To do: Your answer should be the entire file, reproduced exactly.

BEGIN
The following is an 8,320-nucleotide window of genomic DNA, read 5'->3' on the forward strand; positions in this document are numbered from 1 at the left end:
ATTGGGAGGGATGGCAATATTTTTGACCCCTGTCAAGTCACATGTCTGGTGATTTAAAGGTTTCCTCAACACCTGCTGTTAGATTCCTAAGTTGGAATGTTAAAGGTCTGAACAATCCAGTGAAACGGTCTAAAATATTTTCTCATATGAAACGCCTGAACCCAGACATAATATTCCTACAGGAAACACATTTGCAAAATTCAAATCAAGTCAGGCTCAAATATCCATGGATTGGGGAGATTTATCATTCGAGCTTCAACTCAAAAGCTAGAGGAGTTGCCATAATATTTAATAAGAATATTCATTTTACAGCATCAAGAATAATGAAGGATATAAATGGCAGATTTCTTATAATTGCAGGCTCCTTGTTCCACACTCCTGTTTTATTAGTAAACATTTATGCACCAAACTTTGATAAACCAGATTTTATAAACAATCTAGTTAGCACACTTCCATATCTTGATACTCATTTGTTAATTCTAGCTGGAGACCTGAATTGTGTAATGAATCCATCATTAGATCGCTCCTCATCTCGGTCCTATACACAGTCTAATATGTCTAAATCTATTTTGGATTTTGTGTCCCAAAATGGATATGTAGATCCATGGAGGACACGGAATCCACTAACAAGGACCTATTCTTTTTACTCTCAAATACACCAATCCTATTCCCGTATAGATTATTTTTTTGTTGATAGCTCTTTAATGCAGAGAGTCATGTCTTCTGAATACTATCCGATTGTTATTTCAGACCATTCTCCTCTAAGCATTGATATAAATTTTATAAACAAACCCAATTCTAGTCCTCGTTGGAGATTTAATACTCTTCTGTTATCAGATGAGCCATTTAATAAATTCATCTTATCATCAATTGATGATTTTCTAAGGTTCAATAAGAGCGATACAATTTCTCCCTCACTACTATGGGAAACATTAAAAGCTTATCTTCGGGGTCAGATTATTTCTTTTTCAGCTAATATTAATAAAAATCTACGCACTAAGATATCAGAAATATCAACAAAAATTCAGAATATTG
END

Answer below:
The following is an 8,320-nucleotide window of genomic DNA, read 5'->3' on the forward strand; positions in this document are numbered from 1 at the left end:
ATTGGGAGGGATGGCAATATTTTTGACCCCTGTCAAGTCACATGTCTGGTGATTTAAAGGTTTCCTCAACACCTGCTGTTAGATTCCTAAGTTGGAATGTTAAAGGTCTGAACAATCCAGTGAAACGGTCTAAAATATTTTCTCATATGAAACGCCTGAACCCAGACATAATATTCCTACAGGAAACACATTTGCAAAATTCAAATCAAGTCAGGCTCAAATATCCATGGATTGGGGAGATTTATCATTCGAGCTTCAACTCAAAAGCTAGAGGAGTTGCCATAATATTTAATAAGAATATTCATTTTACAGCATCAAGAATAATGAAGGATATAAATGGCAGATTTCTTATAATTGCAGGCTCCTTGTTCCACACTCCTGTTTTATTAGTAAACATTTATGCACCAAACTTTGATAAACCAGATTTTATAAACAATCTAGTTAGCACACTTCCATATCTTGATACTCATTTGTTAATTCTAGCTGGAGACCTGAATTGTGTAATGAATCCATCATTAGATCGCTCCTCATCTCGGTCCTATACACAGTCTAATATGTCTAAATCTATTTTGGATTTTGTGTCCCAAAATGGATATGTAGATCCATGGAGGACACGGAATCCACTAACAAGGACCTATTCTTTTTACTCTCAAATACACCAATCCTATTCCCGTATAGATTATTTTTTTGTTGATAGCTCTTTAATGCAGAGAGTCATGTCTTCTGAATACTATCCGATTGTTATTTCAGACCATTCTCCTCTAAGCATTGATATAAATTTTATAAACAAACCCAATTCTAGTCCTCGTTGGAGATTTAATACTCTTCTGTTATCAGATGAGCCATTTAATAAATTCATCTTATCATCAATTGATGATTTTCTAAGGTTCAATAAGAGCGATACAATTTCTCCCTCACTACTATGGGAAACATTAAAAGCTTATCTTCGGGGTCAGATTATTTCTTTTTCAGCTAATATTAATAAAAATCTACGCACTAAGATATCAGAAATATCAACAAAAATTCAGAATATTG